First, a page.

whether, considering all of the circumstances, the conduct would offend a reasonable person in the victim’s position. As with quid pro quo sexual harassment, a finding of hostile environment sexual harassment may be justified even if the perpetrator did not intend to offend the victim.
The following subparagraphs describe some, but not all, kinds of conduct that can constitute sexual harassment if they are sufficiently severe or pervasive to alter the conditions of employment or education and create an environment that a reasonable person would find hostile, intimidating, or offensive:
(1) Sexual assault (nonconsensual physical contact of a sexual nature);
Note: Sexual assaults are also criminal acts. All sexual assaults should be reported to the local law enforcement agency with jurisdiction over the crime.
(2) Direct propositions of a sexual nature;
(3) Conduct which is offensive or humiliating in nature that includes, but is not limited to:
(a) Sexually explicit comments, statements, questions, jokes or anecdotes;
(b) Comments, statements, questions, jokes anecdotes, or innuendoes with sexual connotations;
(c) Display of sexually explicit materials in the workplace or classroom or their use in the classroom without a defensible academic purpose;
(d) Unnecessary touching, patting, hugging, or brushing against a person’s body;
(e) Remarks about sexual activity or speculation about sexual experiences;
(f) “Wolf whistling,” obscene sounds, or obscene gestures; or
(g) Non-sexual physical or verbal conduct which insults, demeans, ridicules or otherwise evinces hostility toward a person because of her or his sex. Examples include, but are not limited to, hazing pranks, horseplay, and ridicule.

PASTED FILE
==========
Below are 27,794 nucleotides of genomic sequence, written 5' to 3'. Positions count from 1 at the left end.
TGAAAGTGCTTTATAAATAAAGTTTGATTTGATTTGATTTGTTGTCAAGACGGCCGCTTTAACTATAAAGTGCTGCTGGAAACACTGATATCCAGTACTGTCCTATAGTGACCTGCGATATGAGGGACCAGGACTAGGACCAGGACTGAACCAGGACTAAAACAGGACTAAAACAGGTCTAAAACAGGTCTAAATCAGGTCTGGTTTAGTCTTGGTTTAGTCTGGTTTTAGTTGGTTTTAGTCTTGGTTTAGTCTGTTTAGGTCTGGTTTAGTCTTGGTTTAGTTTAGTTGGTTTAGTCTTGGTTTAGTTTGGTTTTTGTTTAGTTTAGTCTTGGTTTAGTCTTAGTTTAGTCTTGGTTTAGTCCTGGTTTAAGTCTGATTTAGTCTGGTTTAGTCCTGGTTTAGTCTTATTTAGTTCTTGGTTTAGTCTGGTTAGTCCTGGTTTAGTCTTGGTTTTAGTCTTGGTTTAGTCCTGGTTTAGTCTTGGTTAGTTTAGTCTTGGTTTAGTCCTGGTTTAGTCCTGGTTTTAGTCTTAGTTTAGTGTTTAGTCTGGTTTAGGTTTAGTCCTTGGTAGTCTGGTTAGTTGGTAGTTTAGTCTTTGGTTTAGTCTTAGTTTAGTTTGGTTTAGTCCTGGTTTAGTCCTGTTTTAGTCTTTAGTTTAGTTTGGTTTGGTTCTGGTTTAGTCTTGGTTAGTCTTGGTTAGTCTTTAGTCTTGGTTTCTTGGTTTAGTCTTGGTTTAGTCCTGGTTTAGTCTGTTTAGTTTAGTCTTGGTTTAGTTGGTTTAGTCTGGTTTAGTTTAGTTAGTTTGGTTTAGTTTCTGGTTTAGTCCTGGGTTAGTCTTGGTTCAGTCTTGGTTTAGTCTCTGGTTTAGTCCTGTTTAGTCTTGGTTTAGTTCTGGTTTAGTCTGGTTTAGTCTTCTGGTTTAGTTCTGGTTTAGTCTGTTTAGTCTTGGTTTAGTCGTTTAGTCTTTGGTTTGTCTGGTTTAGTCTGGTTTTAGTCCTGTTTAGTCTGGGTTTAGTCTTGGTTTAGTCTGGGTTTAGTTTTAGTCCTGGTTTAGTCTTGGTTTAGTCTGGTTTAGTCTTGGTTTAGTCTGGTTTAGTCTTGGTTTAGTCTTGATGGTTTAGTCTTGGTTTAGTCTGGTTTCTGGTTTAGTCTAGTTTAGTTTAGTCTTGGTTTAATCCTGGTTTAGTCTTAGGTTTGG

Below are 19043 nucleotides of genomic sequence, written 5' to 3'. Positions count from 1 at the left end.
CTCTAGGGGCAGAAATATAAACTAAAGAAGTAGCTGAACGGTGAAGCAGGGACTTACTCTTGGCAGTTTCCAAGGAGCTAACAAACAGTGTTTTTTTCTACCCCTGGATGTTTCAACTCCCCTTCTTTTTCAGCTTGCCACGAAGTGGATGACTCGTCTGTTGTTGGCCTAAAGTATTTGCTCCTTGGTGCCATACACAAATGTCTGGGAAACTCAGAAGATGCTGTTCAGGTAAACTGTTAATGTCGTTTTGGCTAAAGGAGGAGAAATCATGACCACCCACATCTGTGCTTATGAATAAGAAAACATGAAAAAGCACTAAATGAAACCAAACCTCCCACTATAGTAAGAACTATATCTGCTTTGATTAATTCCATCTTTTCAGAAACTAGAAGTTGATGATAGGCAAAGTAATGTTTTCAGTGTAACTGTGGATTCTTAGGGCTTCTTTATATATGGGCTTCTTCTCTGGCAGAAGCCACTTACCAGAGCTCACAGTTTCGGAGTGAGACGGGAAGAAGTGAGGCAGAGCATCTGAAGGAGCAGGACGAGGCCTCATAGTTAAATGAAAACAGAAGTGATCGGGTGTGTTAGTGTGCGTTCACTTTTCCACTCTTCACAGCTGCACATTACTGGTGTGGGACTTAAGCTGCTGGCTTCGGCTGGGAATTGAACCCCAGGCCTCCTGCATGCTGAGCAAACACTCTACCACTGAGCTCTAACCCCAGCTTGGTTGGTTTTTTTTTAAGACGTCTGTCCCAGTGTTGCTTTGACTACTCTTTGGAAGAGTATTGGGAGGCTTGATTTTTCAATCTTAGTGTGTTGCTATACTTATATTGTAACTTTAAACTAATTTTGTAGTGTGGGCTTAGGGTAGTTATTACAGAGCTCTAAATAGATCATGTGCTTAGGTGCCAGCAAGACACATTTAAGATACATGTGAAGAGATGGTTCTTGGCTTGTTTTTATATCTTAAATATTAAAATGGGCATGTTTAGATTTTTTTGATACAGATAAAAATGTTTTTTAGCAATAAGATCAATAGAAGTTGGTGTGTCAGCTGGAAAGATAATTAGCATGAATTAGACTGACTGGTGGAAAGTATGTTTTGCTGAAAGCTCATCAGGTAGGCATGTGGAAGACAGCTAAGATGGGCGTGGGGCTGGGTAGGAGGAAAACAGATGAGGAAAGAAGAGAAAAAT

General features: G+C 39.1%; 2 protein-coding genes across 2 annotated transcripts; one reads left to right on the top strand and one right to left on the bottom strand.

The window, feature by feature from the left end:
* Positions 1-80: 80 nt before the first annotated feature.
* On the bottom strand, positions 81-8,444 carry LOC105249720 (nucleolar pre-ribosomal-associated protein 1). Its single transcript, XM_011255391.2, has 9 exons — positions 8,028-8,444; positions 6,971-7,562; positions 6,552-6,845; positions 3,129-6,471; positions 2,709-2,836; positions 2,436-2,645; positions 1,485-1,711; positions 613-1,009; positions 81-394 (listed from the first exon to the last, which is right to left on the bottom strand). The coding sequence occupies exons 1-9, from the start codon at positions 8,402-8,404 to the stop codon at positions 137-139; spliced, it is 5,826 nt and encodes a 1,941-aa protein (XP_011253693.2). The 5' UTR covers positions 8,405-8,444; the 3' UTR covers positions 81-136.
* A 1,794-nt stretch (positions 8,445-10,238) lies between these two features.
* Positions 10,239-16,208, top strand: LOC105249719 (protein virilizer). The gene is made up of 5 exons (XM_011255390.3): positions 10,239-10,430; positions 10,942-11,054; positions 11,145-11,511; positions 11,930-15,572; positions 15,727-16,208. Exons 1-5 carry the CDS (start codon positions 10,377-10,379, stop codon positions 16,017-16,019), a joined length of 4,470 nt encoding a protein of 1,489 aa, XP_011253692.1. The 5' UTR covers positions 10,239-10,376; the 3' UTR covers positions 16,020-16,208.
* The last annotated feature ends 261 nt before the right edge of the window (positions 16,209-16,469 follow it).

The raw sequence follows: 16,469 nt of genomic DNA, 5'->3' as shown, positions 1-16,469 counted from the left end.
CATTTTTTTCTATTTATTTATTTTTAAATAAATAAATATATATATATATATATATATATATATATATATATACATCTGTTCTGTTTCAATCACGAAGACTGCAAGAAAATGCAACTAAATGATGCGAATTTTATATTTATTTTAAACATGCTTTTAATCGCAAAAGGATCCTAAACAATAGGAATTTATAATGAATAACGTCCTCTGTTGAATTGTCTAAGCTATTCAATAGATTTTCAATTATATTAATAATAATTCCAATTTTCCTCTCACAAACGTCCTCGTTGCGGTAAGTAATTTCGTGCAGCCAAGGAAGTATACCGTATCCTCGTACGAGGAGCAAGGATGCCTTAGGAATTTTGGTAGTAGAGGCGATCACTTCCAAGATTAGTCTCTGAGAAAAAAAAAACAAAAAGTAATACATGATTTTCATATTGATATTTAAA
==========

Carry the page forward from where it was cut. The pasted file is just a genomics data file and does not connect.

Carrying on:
The University has zero tolerance for violence. Any employee or student who is violent or who threatens to be violent in the University, whether toward any employee, invitee, student, or member of the public, will be subject to discipline. In the case of employees, such discipline may include termination. In the case of students, such discipline may include expulsion. All such conduct shall be reported to appropriate law enforcement authorities.
3. Reporting Harassment, Sexual Harassment or Violence
Employees and students have an important responsibility in the effective implementation of the University policies against harassment, sexual harassment and violence. Any employee or student, who believes that he or she has been subjected to harassment or sexual harassment, or who has witnessed anyone else connected with
the University experience or commit such conduct, should promptly report such conduct to the appropriate office:
The University will promptly investigate a complaint or report of harassment, sexual harassment or violence made in accordance with this Subsection A.3. The University will make reasonable efforts to preserve the confidentiality of everyone involved with any harassment, sexual harassment or violence complaint and investigation. The University will protect complaining employees, students and witnesses against retaliation for making a harassment, sexual harassment or violence complaint or report pursuant to this subsection 3. This policy shall not be used to bring frivolous or malicious charges. Disciplinary action may be taken under the appropriate University policy against any person bringing a charge of harassment, sexual harassment or violence in bad faith.